My name begins with the first letter of the alphabet and it’s a scream, a faltering, a falling, a promise of a B and a C that can’t exist in the absence of historical causality. It’s a mistake to think that people who go through the same things will come out together on the other side. I know a lot of people whose lives have followed the same path as mine, but their faces are differently hewn; they wear different clothes, play musical instruments, eat pickled herrings at their parents’ every Sunday and manage to sleep through the night afterwards; they have jobs, buy flats, holiday in the south and return at the end of the summer to a place they call home. I’m not like that; I feel unable to state anything with certainty, to adopt a point of view, develop a voice of my own, a voice that would speak for me. A clear-cut ‘Я’.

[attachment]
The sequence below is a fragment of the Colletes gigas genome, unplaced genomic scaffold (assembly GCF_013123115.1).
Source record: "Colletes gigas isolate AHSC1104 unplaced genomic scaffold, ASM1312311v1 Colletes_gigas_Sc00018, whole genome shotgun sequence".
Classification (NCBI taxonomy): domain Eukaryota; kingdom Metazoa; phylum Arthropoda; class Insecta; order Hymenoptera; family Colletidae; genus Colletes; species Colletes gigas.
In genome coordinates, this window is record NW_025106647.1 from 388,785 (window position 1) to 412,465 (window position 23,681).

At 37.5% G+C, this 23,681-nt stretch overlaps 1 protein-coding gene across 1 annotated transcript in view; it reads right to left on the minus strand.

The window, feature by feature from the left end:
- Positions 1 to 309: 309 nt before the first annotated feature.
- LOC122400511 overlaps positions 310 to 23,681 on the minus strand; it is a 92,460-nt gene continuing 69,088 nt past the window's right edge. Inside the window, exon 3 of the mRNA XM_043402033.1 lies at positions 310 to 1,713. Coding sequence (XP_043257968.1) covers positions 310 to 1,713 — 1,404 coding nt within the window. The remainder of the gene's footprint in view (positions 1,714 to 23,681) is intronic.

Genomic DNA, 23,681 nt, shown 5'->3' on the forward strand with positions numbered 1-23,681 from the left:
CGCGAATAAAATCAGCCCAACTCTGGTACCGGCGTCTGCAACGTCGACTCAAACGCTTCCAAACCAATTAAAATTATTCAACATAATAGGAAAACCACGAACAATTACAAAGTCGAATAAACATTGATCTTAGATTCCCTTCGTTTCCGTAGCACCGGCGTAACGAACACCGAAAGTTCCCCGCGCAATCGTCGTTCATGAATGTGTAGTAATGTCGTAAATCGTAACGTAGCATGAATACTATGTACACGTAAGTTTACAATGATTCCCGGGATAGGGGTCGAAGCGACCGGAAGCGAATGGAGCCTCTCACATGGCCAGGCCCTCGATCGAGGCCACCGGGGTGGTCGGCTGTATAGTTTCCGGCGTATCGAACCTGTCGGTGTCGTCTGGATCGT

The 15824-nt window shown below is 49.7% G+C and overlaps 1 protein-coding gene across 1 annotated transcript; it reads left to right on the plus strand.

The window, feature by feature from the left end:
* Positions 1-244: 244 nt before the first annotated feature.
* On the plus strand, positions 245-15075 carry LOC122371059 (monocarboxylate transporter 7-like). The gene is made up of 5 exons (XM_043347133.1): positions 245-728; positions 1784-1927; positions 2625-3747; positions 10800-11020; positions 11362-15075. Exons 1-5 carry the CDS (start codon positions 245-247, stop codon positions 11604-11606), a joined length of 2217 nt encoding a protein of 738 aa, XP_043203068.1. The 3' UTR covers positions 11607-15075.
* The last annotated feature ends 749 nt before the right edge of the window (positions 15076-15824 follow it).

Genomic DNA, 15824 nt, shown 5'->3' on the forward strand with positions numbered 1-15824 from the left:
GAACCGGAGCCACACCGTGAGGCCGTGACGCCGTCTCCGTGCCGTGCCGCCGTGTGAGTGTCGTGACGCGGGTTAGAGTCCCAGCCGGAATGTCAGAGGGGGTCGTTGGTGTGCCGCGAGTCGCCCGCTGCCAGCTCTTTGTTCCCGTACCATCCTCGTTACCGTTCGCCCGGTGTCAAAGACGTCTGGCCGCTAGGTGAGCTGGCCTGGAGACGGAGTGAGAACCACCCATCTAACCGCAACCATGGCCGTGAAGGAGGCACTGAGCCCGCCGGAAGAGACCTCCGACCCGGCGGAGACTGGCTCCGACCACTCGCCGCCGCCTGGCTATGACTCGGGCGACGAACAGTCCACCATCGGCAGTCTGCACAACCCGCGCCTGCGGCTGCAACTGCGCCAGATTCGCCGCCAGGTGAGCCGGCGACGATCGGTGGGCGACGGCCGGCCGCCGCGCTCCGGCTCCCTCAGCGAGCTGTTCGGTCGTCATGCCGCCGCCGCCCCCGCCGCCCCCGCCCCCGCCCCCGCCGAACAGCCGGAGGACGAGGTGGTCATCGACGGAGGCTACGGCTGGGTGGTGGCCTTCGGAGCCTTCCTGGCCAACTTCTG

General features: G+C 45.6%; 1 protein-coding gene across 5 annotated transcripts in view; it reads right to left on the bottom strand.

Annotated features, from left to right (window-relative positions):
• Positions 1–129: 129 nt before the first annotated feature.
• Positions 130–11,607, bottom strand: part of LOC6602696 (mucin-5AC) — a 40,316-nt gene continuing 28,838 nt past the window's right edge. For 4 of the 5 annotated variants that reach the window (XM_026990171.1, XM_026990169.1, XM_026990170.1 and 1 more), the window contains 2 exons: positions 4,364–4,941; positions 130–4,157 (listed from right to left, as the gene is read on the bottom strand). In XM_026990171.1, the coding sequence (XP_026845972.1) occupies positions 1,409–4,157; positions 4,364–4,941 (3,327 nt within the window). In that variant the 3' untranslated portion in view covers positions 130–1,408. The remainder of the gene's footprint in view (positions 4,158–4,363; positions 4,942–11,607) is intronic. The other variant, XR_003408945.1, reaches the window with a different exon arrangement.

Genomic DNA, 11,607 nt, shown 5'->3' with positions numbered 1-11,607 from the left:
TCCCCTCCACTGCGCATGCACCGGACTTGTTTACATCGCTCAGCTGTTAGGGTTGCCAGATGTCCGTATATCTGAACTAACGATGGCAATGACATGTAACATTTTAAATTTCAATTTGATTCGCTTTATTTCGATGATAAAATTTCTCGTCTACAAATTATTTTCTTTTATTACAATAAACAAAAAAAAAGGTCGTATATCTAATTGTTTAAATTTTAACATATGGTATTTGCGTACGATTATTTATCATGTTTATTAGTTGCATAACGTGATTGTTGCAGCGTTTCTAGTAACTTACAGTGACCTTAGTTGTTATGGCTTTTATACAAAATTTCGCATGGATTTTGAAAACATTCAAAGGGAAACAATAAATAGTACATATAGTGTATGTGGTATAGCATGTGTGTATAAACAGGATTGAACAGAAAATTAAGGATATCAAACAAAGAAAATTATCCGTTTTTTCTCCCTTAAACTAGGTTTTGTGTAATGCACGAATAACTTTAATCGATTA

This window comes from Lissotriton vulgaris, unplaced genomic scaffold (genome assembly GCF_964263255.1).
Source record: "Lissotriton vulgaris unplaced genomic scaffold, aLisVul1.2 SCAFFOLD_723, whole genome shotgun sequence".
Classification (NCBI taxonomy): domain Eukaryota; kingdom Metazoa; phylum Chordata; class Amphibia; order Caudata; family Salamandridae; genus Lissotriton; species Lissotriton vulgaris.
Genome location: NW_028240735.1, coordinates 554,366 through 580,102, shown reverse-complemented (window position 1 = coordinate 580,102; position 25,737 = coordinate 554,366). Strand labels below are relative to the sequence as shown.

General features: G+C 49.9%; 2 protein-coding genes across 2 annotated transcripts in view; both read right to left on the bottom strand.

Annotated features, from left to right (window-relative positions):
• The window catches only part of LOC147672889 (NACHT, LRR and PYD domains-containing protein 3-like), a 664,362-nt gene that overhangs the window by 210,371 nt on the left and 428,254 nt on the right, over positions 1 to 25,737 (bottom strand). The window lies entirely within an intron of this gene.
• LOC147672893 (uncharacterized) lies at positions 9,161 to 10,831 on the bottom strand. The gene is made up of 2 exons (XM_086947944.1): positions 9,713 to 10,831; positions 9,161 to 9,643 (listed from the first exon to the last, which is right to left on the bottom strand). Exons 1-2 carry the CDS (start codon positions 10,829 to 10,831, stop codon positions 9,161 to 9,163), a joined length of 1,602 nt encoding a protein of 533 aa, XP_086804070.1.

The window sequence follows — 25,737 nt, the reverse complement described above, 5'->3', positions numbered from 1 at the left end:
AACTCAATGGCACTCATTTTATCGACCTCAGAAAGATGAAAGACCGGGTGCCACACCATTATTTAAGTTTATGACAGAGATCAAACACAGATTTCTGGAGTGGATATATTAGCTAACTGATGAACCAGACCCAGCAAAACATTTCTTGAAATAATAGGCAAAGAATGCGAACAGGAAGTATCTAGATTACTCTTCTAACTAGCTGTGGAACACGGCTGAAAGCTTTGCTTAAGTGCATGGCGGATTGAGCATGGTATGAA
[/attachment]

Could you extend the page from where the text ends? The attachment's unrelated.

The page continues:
For me, time is a turntable. Images blur before my eyes, and over and over I guess how things might have looked, guess the names of streets I’ve never set foot in, of city stairways and empty boats. I try not to mix up the people whose names repeat themselves down the centuries.
I make up new characters in the same way that I piece together old ones. I imagine my brother’s life, imagine him doing all the things I can’t do, see him setting off into the world because he has the courage I’ve always lacked. I miss him.
And what did I do when I thought he was calling me, when I got this sign? I misread all the signals. I hung back, trod warily, did all I could to numb my tension and bury it inside me. I lay down on a sofa, willing it to eat me up. I hardly moved; I waitedfor what is waiting if not hope?
Tr. Imogen Taylor